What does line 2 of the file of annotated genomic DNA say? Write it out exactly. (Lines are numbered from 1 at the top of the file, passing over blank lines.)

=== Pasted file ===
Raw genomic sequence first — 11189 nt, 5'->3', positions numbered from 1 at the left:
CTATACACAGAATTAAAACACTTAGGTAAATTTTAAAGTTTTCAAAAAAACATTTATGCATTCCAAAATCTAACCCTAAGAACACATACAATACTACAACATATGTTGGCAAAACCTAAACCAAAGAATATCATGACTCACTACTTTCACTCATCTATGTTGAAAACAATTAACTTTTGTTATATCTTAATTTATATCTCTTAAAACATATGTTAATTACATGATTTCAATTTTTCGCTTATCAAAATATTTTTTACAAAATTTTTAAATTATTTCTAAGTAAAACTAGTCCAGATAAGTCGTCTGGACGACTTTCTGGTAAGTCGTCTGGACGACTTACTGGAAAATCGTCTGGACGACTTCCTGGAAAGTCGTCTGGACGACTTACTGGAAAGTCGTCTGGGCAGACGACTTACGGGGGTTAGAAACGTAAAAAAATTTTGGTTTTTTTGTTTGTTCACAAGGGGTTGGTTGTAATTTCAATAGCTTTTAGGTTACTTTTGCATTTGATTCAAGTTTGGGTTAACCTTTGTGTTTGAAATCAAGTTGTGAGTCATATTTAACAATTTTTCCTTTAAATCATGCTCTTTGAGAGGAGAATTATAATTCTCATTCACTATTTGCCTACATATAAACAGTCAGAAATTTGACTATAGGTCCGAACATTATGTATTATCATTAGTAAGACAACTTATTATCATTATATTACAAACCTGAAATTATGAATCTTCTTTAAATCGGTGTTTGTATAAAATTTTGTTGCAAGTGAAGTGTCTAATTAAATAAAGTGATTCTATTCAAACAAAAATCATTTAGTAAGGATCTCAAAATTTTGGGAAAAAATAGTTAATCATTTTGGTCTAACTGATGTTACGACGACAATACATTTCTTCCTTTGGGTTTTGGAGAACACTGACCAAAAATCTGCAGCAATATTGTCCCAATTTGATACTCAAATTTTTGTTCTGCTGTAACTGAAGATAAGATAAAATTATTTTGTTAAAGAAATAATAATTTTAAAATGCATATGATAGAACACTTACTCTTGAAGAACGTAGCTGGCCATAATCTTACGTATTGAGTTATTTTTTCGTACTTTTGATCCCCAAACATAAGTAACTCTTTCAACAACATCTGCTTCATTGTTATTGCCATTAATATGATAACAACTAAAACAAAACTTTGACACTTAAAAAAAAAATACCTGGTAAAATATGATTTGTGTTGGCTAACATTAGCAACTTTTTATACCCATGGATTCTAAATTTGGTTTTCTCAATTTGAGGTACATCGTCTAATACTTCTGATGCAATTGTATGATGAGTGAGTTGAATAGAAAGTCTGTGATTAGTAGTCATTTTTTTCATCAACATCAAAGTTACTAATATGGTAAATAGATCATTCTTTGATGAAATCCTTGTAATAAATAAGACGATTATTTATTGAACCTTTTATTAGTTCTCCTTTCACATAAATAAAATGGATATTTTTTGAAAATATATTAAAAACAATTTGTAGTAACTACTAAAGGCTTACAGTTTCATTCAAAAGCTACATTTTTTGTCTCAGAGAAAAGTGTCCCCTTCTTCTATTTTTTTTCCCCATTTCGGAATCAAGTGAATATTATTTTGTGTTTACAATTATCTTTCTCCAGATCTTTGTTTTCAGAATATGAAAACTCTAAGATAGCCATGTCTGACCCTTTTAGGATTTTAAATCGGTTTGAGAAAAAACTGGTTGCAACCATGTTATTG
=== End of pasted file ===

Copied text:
CTATACACAGAATTAAAACACTTAGGTAAATTTTAAAGTTTTCAAAAAAACATTTATGCATTCCAAAATCTAACCCTAAGAACACATACAATACTACAACATATGTTGGCAAAACCTAAACCAAAGAATATCATGACTCACTACTTTCACTCATCTATGTTGAAAACAATTAACTTTTGTTATATCTTAATTTATATCTCTTAAAACATATGTTAATTACATGATTTCAATTTTTCGCTTATCAAAATATTTTTTACAAAATTTTTAAATTATTTCTAAGTAAAACTAGTCCAGATAAGTCGTCTGGACGACTTTCTGGTAAGTCGTCTGGACGACTTACTGGAAAATCGTCTGGACGACTTCCTGGAAAGTCGTCTGGACGACTTACTGGAAAGTCGTCTGGGCAGACGACTTACGGGGGTTAGAAACGTAAAAAAATTTTGGTTTTTTTGTTTGTTCACAAGGGGTTGGTTGTAATTTCAATAGCTTTTAGGTTACTTTTGCATTTGATTCAAGTTTGGGTTAACCTTTGTGTTTGAAATCAAGTTGTGAGTCATATTTAACAATTTTTCCTTTAAATCATGCTCTTTGAGAGGAGAATTATAATTCTCATTCACTATTTGCCTACATATAAACAGTCAGAAATTTGACTATAGGTCCGAACATTATGTATTATCATTAGTAAGACAACTTATTATCATTATATTACAAACCTGAAATTATGAATCTTCTTTAAATCGGTGTTTGTATAAAATTTTGTTGCAAGTGAAGTGTCTAATTAAATAAAGTGATTCTATTCAAACAAAAATCATTTAGTAAGGATCTCAAAATTTTGGGAAAAAATAGTTAATCATTTTGGTCTAACTGATGTTACGACGACAATACATTTCTTCCTTTGGGTTTTGGAGAACACTGACCAAAAATCTGCAGCAATATTGTCCCAATTTGATACTCAAATTTTTGTTCTGCTGTAACTGAAGATAAGATAAAATTATTTTGTTAAAGAAATAATAATTTTAAAATGCATATGATAGAACACTTACTCTTGAAGAACGTAGCTGGCCATAATCTTACGTATTGAGTTATTTTTTCGTACTTTTGATCCCCAAACATAAGTAACTCTTTCAACAACATCTGCTTCATTGTTATTGCCATTAATATGATAACAACTAAAACAAAACTTTGACACTTAAAAAAAAAATACCTGGTAAAATATGATTTGTGTTGGCTAACATTAGCAACTTTTTATACCCATGGATTCTAAATTTGGTTTTCTCAATTTGAGGTACATCGTCTAATACTTCTGATGCAATTGTATGATGAGTGAGTTGAATAGAAAGTCTGTGATTAGTAGTCATTTTTTTCATCAACATCAAAGTTACTAATATGGTAAATAGATCATTCTTTGATGAAATCCTTGTAATAAATAAGACGATTATTTATTGAACCTTTTATTAGTTCTCCTTTCACATAAATAAAATGGATATTTTTTGAAAATATATTAAAAACAATTTGTAGTAACTACTAAAGGCTTACAGTTTCATTCAAAAGCTACATTTTTTGTCTCAGAGAAAAGTGTCCCCTTCTTCTATTTTTTTTCCCCATTTCGGAATCAAGTGAATATTATTTTGTGTTTACAATTATCTTTCTCCAGATCTTTGTTTTCAGAATATGAAAACTCTAAGATAGCCATGTCTGACCCTTTTAGGATTTTAAATCGGTTTGAGAAAAAACTGGTTGCAACCATGTTATTG